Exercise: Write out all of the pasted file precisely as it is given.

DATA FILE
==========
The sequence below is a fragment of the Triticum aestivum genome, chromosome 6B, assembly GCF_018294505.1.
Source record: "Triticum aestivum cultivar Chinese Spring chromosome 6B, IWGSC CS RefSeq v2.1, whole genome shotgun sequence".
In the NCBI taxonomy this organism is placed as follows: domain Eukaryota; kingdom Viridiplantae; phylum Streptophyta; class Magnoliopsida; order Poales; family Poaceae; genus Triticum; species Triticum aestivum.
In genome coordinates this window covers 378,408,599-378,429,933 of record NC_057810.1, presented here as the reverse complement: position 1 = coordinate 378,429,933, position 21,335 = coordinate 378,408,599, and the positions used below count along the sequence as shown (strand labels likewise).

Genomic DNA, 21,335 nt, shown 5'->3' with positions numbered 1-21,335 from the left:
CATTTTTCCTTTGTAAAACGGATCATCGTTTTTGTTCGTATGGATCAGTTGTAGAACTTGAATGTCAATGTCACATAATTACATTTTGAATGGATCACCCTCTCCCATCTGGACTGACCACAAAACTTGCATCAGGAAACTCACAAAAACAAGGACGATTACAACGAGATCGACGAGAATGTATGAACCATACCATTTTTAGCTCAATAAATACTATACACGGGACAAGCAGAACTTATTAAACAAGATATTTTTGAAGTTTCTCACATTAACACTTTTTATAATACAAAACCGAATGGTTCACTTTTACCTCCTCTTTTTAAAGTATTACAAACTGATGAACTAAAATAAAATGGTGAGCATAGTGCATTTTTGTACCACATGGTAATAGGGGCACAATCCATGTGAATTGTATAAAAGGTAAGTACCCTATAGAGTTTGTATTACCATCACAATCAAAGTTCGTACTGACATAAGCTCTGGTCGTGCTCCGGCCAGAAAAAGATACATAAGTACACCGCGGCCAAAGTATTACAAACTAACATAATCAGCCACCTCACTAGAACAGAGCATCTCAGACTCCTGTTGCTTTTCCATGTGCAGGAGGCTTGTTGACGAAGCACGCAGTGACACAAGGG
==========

The sequence below is a fragment of the Triticum aestivum genome, chromosome 6B, assembly GCF_018294505.1.
Source record: "Triticum aestivum cultivar Chinese Spring chromosome 6B, IWGSC CS RefSeq v2.1, whole genome shotgun sequence".
In the NCBI taxonomy this organism is placed as follows: domain Eukaryota; kingdom Viridiplantae; phylum Streptophyta; class Magnoliopsida; order Poales; family Poaceae; genus Triticum; species Triticum aestivum.
In genome coordinates this window covers 378,408,599-378,429,933 of record NC_057810.1, presented here as the reverse complement: position 1 = coordinate 378,429,933, position 21,335 = coordinate 378,408,599, and the positions used below count along the sequence as shown (strand labels likewise).

Genomic DNA, 21,335 nt, shown 5'->3' with positions numbered 1-21,335 from the left:
CATTTTTCCTTTGTAAAACGGATCATCGTTTTTGTTCGTATGGATCAGTTGTAGAACTTGAATGTCAATGTCACATAATTACATTTTGAATGGATCACCCTCTCCCATCTGGACTGACCACAAAACTTGCATCAGGAAACTCACAAAAACAAGGACGATTACAACGAGATCGACGAGAATGTATGAACCATACCATTTTTAGCTCAATAAATACTATACACGGGACAAGCAGAACTTATTAAACAAGATATTTTTGAAGTTTCTCACATTAACACTTTTTATAATACAAAACCGAATGGTTCACTTTTACCTCCTCTTTTTAAAGTATTACAAACTGATGAACTAAAATAAAATGGTGAGCATAGTGCATTTTTGTACCACATGGTAATAGGGGCACAATCCATGTGAATTGTATAAAAGGTAAGTACCCTATAGAGTTTGTATTACCATCACAATCAAAGTTCGTACTGACATAAGCTCTGGTCGTGCTCCGGCCAGAAAAAGATACATAAGTACACCGCGGCCAAAGTATTACAAACTAACATAATCAGCCACCTCACTAGAACAGAGCATCTCAGACTCCTGTTGCTTTTCCATGTGCAGGAGGCTTGTTGACGAAGCACGCAGTGACACAAGGG